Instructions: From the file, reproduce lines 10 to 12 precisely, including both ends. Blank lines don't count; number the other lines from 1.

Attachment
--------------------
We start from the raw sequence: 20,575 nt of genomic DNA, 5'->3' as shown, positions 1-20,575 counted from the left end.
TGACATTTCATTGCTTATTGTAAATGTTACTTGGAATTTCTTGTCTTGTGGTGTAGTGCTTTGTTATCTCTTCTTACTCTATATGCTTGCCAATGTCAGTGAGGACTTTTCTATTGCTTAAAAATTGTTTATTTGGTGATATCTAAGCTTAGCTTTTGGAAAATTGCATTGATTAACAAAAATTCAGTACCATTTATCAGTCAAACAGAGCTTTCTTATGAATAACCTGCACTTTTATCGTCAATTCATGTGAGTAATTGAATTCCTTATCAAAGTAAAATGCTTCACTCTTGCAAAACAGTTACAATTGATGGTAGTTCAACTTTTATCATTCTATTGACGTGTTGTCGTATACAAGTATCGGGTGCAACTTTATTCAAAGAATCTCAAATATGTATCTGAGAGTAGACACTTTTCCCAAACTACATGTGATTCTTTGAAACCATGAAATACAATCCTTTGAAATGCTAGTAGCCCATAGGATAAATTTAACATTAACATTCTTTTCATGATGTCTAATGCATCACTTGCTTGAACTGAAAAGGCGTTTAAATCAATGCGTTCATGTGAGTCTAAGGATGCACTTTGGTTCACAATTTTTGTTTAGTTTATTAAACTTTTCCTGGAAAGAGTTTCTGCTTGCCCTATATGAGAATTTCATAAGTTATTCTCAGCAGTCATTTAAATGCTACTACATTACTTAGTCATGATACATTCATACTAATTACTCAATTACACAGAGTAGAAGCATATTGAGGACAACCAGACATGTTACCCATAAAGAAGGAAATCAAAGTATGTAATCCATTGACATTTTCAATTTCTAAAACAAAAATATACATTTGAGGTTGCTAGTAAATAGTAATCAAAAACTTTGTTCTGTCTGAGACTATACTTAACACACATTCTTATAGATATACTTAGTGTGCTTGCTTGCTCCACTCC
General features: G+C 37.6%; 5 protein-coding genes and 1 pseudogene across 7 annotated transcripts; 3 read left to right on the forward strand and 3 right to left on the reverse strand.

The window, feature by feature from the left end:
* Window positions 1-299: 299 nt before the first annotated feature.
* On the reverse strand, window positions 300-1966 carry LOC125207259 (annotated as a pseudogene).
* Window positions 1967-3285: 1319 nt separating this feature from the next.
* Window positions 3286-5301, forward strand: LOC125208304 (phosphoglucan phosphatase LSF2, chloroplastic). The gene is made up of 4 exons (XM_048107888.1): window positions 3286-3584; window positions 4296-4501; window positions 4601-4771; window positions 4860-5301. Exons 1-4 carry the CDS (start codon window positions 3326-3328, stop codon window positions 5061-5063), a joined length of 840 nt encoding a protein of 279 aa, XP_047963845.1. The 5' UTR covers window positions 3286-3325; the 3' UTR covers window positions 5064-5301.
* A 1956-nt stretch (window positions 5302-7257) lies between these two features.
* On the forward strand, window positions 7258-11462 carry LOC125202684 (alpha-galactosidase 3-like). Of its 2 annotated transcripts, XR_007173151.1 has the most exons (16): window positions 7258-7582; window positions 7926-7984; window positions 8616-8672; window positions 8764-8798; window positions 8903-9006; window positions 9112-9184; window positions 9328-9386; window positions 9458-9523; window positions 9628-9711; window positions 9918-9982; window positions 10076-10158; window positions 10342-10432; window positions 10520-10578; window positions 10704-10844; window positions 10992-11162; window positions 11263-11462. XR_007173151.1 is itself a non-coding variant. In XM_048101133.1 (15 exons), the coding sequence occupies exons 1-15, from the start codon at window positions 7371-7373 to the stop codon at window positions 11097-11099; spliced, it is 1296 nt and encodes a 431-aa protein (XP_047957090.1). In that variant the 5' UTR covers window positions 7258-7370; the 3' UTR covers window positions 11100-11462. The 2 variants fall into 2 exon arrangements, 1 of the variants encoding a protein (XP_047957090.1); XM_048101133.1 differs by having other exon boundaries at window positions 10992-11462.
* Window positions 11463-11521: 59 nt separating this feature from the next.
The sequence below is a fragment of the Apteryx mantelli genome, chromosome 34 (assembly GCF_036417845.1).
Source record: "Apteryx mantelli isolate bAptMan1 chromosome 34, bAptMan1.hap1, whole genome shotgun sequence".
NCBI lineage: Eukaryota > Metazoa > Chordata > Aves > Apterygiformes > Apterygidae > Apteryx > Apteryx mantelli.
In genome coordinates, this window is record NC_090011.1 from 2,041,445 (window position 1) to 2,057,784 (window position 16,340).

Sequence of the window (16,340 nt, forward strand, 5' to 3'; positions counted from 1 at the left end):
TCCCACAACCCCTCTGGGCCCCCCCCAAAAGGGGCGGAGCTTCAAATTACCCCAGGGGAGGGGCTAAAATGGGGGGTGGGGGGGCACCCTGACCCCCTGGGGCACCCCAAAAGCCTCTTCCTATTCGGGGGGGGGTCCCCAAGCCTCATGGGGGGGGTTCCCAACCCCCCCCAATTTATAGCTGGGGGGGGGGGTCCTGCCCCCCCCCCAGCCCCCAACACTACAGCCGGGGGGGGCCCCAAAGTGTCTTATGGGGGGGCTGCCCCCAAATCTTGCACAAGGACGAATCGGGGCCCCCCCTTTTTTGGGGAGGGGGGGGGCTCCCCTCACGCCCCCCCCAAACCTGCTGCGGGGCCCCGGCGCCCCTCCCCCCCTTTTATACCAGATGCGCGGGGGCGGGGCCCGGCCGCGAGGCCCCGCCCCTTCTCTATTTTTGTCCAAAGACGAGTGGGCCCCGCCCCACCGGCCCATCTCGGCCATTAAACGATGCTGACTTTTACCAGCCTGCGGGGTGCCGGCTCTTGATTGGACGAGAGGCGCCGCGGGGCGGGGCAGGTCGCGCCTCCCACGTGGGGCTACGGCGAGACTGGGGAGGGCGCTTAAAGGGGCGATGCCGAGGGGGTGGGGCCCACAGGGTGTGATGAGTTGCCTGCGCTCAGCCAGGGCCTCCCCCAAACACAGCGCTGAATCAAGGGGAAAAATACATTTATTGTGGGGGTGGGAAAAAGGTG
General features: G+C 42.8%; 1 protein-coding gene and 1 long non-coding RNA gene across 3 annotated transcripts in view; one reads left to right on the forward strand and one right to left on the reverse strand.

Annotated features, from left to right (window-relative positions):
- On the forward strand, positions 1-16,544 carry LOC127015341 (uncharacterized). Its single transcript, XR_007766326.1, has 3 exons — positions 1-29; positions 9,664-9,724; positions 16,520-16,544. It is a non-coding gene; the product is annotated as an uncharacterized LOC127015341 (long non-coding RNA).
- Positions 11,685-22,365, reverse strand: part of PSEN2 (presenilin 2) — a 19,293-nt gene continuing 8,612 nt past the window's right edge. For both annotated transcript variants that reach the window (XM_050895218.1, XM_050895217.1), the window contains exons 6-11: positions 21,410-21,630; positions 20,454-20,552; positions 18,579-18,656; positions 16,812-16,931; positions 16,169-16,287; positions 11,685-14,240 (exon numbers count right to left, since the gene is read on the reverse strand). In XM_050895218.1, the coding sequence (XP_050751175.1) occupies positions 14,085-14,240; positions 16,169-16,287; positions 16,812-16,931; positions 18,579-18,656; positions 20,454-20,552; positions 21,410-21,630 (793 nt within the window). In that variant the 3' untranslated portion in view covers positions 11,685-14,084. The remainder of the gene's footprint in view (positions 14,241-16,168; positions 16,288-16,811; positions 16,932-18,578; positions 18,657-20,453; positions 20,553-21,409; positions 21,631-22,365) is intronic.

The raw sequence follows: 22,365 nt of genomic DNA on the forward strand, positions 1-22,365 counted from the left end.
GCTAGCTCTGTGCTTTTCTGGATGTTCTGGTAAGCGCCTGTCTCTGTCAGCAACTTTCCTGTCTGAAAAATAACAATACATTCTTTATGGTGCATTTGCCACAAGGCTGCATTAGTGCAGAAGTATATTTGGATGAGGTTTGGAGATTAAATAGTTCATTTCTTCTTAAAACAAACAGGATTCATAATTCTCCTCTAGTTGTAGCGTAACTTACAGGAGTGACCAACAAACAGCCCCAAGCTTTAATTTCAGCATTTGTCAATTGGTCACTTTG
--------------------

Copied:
* On the forward strand, window positions 7258-11462 carry LOC125202684 (alpha-galactosidase 3-like). Of its 2 annotated transcripts, XR_007173151.1 has the most exons (16): window positions 7258-7582; window positions 7926-7984; window positions 8616-8672; window positions 8764-8798; window positions 8903-9006; window positions 9112-9184; window positions 9328-9386; window positions 9458-9523; window positions 9628-9711; window positions 9918-9982; window positions 10076-10158; window positions 10342-10432; window positions 10520-10578; window positions 10704-10844; window positions 10992-11162; window positions 11263-11462. XR_007173151.1 is itself a non-coding variant. In XM_048101133.1 (15 exons), the coding sequence occupies exons 1-15, from the start codon at window positions 7371-7373 to the stop codon at window positions 11097-11099; spliced, it is 1296 nt and encodes a 431-aa protein (XP_047957090.1). In that variant the 5' UTR covers window positions 7258-7370; the 3' UTR covers window positions 11100-11462. The 2 variants fall into 2 exon arrangements, 1 of the variants encoding a protein (XP_047957090.1); XM_048101133.1 differs by having other exon boundaries at window positions 10992-11462.
* Window positions 11463-11521: 59 nt separating this feature from the next.
The sequence below is a fragment of the Apteryx mantelli genome, chromosome 34 (assembly GCF_036417845.1).